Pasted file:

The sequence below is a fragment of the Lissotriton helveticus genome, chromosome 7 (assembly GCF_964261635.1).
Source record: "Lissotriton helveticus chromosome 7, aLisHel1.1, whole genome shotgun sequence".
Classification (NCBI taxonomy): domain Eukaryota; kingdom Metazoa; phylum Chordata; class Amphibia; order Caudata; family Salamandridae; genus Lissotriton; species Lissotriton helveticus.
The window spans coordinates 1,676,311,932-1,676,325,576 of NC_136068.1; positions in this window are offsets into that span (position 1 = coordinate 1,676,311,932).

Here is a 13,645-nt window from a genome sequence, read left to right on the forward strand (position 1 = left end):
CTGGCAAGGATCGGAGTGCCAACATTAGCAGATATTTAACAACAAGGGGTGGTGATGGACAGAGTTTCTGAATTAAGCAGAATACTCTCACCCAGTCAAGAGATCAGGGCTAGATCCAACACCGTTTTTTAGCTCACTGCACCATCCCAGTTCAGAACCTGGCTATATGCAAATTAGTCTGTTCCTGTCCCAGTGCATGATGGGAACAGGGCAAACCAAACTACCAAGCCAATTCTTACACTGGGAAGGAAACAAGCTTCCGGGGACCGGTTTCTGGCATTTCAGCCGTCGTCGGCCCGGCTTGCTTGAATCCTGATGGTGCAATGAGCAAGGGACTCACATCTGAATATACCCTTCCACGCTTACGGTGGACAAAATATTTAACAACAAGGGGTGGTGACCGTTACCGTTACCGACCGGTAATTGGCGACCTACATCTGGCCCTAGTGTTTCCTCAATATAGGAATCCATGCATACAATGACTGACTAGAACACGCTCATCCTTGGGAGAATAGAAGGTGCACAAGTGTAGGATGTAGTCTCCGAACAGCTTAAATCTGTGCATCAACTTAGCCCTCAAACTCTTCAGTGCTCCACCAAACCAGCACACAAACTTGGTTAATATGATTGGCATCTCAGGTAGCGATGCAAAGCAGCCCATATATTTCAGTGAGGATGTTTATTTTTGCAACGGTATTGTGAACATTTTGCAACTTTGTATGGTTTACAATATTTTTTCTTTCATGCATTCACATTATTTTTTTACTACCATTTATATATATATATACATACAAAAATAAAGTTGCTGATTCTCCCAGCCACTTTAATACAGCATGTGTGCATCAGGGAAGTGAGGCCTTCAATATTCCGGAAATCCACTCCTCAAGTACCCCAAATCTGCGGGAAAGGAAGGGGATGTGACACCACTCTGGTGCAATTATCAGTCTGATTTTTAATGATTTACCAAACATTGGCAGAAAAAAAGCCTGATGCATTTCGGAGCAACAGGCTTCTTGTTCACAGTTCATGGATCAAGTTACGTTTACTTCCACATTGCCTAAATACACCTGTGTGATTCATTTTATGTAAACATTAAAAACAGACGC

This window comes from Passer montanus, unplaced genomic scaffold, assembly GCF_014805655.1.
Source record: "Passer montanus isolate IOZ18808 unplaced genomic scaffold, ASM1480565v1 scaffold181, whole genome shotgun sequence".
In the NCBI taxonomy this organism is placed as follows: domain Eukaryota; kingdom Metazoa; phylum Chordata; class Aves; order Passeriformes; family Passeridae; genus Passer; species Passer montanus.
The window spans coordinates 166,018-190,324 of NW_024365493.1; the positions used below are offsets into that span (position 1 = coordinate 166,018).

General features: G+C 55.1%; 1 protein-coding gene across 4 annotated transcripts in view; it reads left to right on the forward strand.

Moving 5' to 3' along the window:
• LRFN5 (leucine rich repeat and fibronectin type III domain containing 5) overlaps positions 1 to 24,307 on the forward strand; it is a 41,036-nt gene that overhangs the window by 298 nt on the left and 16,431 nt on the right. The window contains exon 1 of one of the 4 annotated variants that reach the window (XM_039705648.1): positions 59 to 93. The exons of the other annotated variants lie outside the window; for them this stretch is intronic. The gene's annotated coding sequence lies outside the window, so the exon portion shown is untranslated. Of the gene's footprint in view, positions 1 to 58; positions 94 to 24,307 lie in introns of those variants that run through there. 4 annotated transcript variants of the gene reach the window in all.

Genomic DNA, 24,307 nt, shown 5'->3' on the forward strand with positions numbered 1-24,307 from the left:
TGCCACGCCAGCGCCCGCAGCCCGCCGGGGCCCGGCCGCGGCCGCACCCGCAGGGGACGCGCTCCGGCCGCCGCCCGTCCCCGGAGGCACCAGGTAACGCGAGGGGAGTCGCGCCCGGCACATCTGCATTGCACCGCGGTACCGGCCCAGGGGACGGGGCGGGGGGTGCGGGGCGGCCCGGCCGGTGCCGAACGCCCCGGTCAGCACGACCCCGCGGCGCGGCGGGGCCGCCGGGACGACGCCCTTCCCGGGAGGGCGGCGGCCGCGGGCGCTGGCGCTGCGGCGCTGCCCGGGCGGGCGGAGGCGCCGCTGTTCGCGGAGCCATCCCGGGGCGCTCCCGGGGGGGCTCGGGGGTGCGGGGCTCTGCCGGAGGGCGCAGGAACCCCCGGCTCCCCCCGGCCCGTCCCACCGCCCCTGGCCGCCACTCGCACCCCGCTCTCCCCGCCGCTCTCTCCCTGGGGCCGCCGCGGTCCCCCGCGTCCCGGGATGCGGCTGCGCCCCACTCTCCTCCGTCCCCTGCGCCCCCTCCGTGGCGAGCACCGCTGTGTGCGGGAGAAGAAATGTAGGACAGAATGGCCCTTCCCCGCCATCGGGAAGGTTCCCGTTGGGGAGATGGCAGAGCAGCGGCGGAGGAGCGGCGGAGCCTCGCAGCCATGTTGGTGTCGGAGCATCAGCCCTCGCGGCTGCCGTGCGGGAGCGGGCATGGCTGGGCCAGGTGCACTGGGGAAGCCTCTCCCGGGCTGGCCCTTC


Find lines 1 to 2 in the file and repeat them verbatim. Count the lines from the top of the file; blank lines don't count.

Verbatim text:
The sequence below is a fragment of the Lissotriton helveticus genome, chromosome 7 (assembly GCF_964261635.1).
Source record: "Lissotriton helveticus chromosome 7, aLisHel1.1, whole genome shotgun sequence".